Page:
So you've decided to dive into the field of drone services. You have your Part 107 License, your equipment, and maybe a client or two. At this point, you might find yourself thinking, "Where do I go from here?" Don't worry; you're not alone. Building your drone service business, and positioning it for long-term success, is about so much more than just firing up that Phantom 4 Pro. We get a lot of questions from new commercial drone pilots about the best way to position their services in the growing market and build those services into a thriving business. Start by focusing on these three initial tasks, and you'll be well on your way to building a solid marketing strategy for your UAV business.
Develop a Company Name, Tagline and Logo
Your business name, tagline and logo are in many ways the "face" of your company. Develop them thoughtfully. Spend time researching how other drone businesses handle these elements, and then create a package that is unique, memorable and reflects how you want prospective clients to think about your business.
In terms of a logo, do make sure it's responsive — meaning it scales well to fit a variety of digital formats. If this is beyond your skill set, you can hire a freelance graphic designer through websites like Fiverr, Upwork, or CloudPeeps.
Create a Professional Website
It goes without saying that you won't get far with your marketing endeavors if you don't have a user-friendly, professional website for your drone business. Sites like Squarespace and Wix are affordable tools that make it simple for anyone to design a site — no coding experience necessary. Or, you can access website designers for hire through marketplaces like Codeable.
As you design your site, keep search engine optimization (SEO) in mind. For web marketing newbies, SEO just means you are drawing relevant people to your website by designing it — and the content on it — in such as way that it ranks high on search engine results. This ensures people can find your business without having to search for your business name. Instead they can use search-friendly terms like "drone services in Chicago", or "drone mapping Seattle" to locate your business on Google and other online search engines.
Launch a Blog Highlighting Customers and Successes
Publishing regular blog content, even just a short post once a week, will improve your SEO. Frequent blogging will help keep you top-of-mind with current clients and send the message to potential clients that you are a knowledgeable and trustworthy resource. You can say you are a drone expert all you want, but a blog helps you show it with photos and testimonials from happy customers.
Your blog content doesn't have to be fancy. A post highlighting a successful project, or a short video in which a client talks about how your drone services have improved their business, are two easy ways to get blog content up on your website.
After you've laid the groundwork with a solid business model and marketing plan, a big question still remains: how to find customers? Joining drone service directories like DroneDeploy's Drone Mapping Directory, droners.io and airstoc is a great way to put yourself out there.
But in addition to getting on directory lists, it's important to put yourself out in front of as many potential customers as possible. Many people simply don't know what drones can do, but once they realize the business benefits of drones, hiring a DSP becomes a no brainer. Consider setting up an exploratory call to educate people on the benefits of drones. Demo and pro-bono work also goes a long way toward finding new business opportunities.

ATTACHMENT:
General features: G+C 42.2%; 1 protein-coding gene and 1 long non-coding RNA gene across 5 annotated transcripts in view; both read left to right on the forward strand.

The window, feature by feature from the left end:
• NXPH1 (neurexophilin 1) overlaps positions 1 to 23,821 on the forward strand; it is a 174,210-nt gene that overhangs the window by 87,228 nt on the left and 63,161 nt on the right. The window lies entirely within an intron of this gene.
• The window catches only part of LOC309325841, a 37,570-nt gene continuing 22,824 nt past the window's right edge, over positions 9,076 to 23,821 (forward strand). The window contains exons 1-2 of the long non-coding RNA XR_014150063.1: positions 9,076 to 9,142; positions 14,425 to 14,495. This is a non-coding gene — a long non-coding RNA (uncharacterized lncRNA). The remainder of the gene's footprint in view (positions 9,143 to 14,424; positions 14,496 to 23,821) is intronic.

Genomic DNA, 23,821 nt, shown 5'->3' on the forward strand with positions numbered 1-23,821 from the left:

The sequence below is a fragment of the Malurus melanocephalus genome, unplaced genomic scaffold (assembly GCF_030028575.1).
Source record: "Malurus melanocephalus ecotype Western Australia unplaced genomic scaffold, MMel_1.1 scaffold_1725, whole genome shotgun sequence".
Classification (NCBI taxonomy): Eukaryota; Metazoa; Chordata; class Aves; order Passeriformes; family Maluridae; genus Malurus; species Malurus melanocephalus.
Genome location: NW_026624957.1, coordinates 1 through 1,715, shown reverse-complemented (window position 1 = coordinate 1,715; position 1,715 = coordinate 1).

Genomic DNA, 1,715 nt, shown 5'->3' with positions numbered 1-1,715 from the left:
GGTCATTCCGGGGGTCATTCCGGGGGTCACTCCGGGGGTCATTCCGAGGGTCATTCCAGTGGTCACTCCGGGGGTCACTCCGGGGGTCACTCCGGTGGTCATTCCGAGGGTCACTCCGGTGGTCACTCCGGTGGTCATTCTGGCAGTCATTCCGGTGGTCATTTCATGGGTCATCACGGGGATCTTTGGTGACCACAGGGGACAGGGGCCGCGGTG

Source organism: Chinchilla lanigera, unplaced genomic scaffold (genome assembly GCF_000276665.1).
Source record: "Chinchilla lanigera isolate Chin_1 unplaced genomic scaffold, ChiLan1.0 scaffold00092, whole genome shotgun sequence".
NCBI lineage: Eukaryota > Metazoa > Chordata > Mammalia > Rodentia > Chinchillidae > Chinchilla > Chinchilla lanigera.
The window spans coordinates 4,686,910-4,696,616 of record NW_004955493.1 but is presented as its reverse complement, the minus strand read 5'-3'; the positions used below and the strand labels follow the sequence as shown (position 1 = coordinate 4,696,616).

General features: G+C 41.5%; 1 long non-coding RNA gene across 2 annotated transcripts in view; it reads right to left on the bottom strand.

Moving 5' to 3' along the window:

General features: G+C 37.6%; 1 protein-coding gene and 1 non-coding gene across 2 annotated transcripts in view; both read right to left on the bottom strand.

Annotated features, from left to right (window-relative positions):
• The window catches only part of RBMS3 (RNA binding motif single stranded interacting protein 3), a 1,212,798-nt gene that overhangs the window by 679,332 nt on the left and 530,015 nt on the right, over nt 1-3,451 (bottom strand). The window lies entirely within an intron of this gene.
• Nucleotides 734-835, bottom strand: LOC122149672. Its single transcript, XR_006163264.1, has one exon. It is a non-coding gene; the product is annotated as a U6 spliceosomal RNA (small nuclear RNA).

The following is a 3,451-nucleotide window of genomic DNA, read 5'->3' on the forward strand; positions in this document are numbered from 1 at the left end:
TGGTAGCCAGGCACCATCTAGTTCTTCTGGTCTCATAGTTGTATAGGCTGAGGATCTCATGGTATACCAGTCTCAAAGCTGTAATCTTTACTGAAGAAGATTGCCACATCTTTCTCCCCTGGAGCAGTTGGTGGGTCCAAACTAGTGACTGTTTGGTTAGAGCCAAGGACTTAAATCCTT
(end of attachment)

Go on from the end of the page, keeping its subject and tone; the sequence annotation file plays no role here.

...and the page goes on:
Attending professional networking events and rotary meetings is another way to connect with local businesses and find customer prospects. Create presentations and slide decks to share at these meetings to give your presentation even more impact.
Gregg Heath ofSilicon Falcon Micro Aviation takes this approach. He also keeps an eye out for opportunities to network on the fly. He recounts stopping to talk to the staff of a crop management company when he happened to drive by one morning. "They tried drones on their own a few months ago, but they didn't know it was possible to do things like stand counts." Not seeing the value, the crop management company gave up on drones. But after hearing from Gregg what drone mapping can accomplish, they turned from skeptics to a solid business prospect for Silicon Falcon.
And finally, never underestimate the importance of networking with other drone service providers. You never know when someone might get a query for work that is outside their service area. Likewise, if a local colleague ends up with more work than they can handle, they may refer clients to other trusted drone businesses. Connect with colleagues in the commercial drone field by joining pilot networks and communities. Examples include the DroneDeploy Users Forum, PhantomPilots, and the SUAS Commercial Mapping Pilots Facebook group. DroneLife's guide to the top drone forums is also a useful read.
No doubt about it, building a thriving drone business requires a lot of hard work. But if you find yourself getting overwhelmed, take things one step at a time. And remember, all of this work now will pay off down the road. Veteran drone service provider Ed Schmalfeld sums it up best:
"You want make sure you set yourself up for success. If you run your business like it's a little teeny tiny thing, it's going to be very hard for you to grow or manage success. If you start things like you're going to be a big formal company, as growth and success come, you just kind of grow into it. You already have a lot of the pieces in place." — Ed Schmalfeld, Drone Service Provider